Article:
Maeda passes rocky test with flying colors
ABS-CBN Sports on Apr 24, 2016 06:35 PM
Los Angeles Dodgers starter Kenta Maeda delivers a pitch against the Colorado Rockies during the third inning of a baseball game Saturday, April 23, 2016, in Denver. The Dodgers won 4-1. (AP Photo/David Zalubowski)
The Associated Press
DENVER, Colorado (AP) — Japanese pitching star Kenta Maeda tamed a notorious hitter's park about as well as any pitcher can as the Los Angeles Dodgers beat Colorado 4-1 on Saturday night.
So much for being intimidated in his first start at Coors Field. Maeda held Colorado hitless into the sixth inning.
Maeda's mind wasn't on a no-hitter, though. It wasn't even discussed in the L.A. dugout. Not at this park, where runs can be scored in a hurry.
"First time pitching at Coors Field, first time against that offensive firepower they have over there, I can't say enough what Kenta was able to do. It's beyond impressive," said A.J. Ellis, whose two-run homer in the second helped set up the win.
Maeda (3-0) allowed three hits — all in the sixth — no runs and struck out eight in 6 1/3 innings as the right-hander lowered his ERA to 0.36.
With a wind-up reminiscent of countryman Hideo Nomo, Maeda was cruising along until one out in the sixth when DJ LeMahieu singled for Colorado's first hit. Nomo remains the only pitcher to throw a no-hitter at Coors Field — in 1996.
Maeda, 28, was untouchable most of the night by keeping the Rockies off balance with a nasty breaking ball mixed in with pinpoint fastball control in his first taste of this ballpark, which requires a pitcher to keep his pitches down and stay in command — all of which Maeda does, anyway.
"When he does that, he can pitch on the moon," Dodgers manager Dave Roberts said.
In New York, Brett Gardner hit a solo home run with two outs in the bottom of the ninth to give New York a 3-2 victory over Tampa Bay, spoiling the impressive major league debut of the Rays' top pitching prospect Blake Snell.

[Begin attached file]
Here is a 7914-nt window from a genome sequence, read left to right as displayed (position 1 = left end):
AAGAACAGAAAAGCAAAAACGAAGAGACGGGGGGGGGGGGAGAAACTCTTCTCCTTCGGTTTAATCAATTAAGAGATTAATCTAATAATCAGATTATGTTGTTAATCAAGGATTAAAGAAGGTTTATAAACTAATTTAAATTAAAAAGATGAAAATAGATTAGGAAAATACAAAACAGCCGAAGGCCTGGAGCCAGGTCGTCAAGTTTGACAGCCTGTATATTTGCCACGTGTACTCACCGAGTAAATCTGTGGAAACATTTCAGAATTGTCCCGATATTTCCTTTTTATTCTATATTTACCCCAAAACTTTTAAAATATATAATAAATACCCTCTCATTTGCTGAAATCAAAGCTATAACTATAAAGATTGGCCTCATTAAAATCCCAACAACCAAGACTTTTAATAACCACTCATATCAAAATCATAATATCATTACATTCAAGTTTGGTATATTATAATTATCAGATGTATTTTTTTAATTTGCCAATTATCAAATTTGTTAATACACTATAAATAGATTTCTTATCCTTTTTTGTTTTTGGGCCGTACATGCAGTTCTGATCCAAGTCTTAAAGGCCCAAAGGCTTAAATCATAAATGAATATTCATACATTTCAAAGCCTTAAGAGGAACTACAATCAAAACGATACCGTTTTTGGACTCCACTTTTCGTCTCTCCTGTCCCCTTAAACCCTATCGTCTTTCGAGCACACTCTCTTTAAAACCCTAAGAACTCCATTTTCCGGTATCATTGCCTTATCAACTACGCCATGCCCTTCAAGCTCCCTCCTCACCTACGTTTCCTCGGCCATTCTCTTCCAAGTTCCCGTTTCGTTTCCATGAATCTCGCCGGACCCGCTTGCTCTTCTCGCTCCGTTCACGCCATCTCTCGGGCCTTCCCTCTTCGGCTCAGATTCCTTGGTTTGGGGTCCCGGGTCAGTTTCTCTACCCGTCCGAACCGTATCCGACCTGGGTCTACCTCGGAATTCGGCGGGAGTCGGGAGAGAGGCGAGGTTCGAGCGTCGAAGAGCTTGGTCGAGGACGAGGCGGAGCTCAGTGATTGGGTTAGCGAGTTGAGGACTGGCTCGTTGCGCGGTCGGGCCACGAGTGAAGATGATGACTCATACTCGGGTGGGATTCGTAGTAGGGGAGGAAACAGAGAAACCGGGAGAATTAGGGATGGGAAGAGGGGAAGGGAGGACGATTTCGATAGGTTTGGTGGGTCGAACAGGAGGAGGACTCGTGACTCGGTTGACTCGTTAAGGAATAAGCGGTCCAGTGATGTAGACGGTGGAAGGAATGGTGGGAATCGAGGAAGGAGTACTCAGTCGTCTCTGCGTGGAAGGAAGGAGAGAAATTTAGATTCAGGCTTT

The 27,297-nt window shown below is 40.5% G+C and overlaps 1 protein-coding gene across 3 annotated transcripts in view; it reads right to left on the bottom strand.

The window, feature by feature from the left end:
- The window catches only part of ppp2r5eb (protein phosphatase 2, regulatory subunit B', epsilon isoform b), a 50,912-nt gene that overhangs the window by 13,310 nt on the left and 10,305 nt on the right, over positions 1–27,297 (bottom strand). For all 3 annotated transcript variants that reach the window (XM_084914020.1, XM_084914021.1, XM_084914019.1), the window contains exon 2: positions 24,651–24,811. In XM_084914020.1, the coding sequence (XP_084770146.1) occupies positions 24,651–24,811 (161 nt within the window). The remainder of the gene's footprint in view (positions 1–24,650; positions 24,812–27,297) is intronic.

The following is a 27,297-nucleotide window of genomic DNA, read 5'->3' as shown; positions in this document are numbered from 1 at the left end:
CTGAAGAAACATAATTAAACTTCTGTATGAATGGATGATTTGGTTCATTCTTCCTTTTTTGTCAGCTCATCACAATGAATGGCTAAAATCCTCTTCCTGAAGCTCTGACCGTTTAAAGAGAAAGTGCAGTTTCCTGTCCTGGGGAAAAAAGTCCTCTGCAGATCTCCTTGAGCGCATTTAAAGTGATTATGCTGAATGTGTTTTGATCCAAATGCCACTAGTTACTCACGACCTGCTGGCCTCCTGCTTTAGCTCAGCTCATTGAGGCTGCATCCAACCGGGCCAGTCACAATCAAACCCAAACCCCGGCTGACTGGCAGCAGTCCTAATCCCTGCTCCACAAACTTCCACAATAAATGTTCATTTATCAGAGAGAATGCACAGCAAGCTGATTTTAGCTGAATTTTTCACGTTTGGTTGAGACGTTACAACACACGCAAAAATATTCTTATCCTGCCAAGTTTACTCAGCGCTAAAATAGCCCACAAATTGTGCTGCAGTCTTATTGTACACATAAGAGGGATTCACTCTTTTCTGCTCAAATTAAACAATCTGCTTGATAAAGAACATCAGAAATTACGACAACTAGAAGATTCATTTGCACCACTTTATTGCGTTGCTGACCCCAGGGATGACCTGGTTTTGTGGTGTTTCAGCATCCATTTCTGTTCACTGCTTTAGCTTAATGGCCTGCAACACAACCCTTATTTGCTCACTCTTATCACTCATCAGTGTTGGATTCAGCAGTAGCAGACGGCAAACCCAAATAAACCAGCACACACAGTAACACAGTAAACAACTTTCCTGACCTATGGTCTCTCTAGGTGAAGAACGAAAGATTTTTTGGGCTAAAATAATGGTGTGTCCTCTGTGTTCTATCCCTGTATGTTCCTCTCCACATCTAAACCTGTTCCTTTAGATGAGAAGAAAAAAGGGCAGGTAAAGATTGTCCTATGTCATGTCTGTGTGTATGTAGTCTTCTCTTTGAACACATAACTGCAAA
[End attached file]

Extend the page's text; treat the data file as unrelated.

Gardner singled home the tying run in the seventh and then connected on a 3-1 pitch from Erasmo Ramirez (4-1) two innings later, sending the ball into the second deck in right field.
Japan's Masahiro Tanaka gave New York seven quality innings opposite Snell, perhaps baseball's premier pitching prospect. The slim left-hander permitted one run and two hits in five innings, striking out six and walking one.
In Cincinnati, Eugenio Suarez and Adam Duvall hit three-run homers in the sixth inning as the Reds finally broke through against Chicago's dominant pitching, winning 13-5.
A victory would have given the Cubs (13-5) their best start since 1907, the year they won the first of their back-to-back World Series titles. They led 3-2 in the sixth inning, but a four-homer splurge from Cincinnati ended Chicago's domination of its NL Central rival.
In other games, Washington won 2-0 at home to Minnesota, St. Louis crushed the Padres 11-2 in San Diego, the Giants beat the Miami 7-2 in San Francisco, Arizona beat visiting Pittsburgh 7-1, the Los Angeles Angels won 4-2 at home against Seattle, the New York Mets stayed hot by winning 8-2 in Atlanta, Philadelphia won at Milwaukee 10-6, the White Sox won 4-3 in 11 innings at home to Texas, Baltimore won 8-3 at Kansas City, Houston beat the visiting Red Sox 8-3, Cleveland routed Detroit on their home field 10-1, and Toronto won 9-3 at home against Oakland.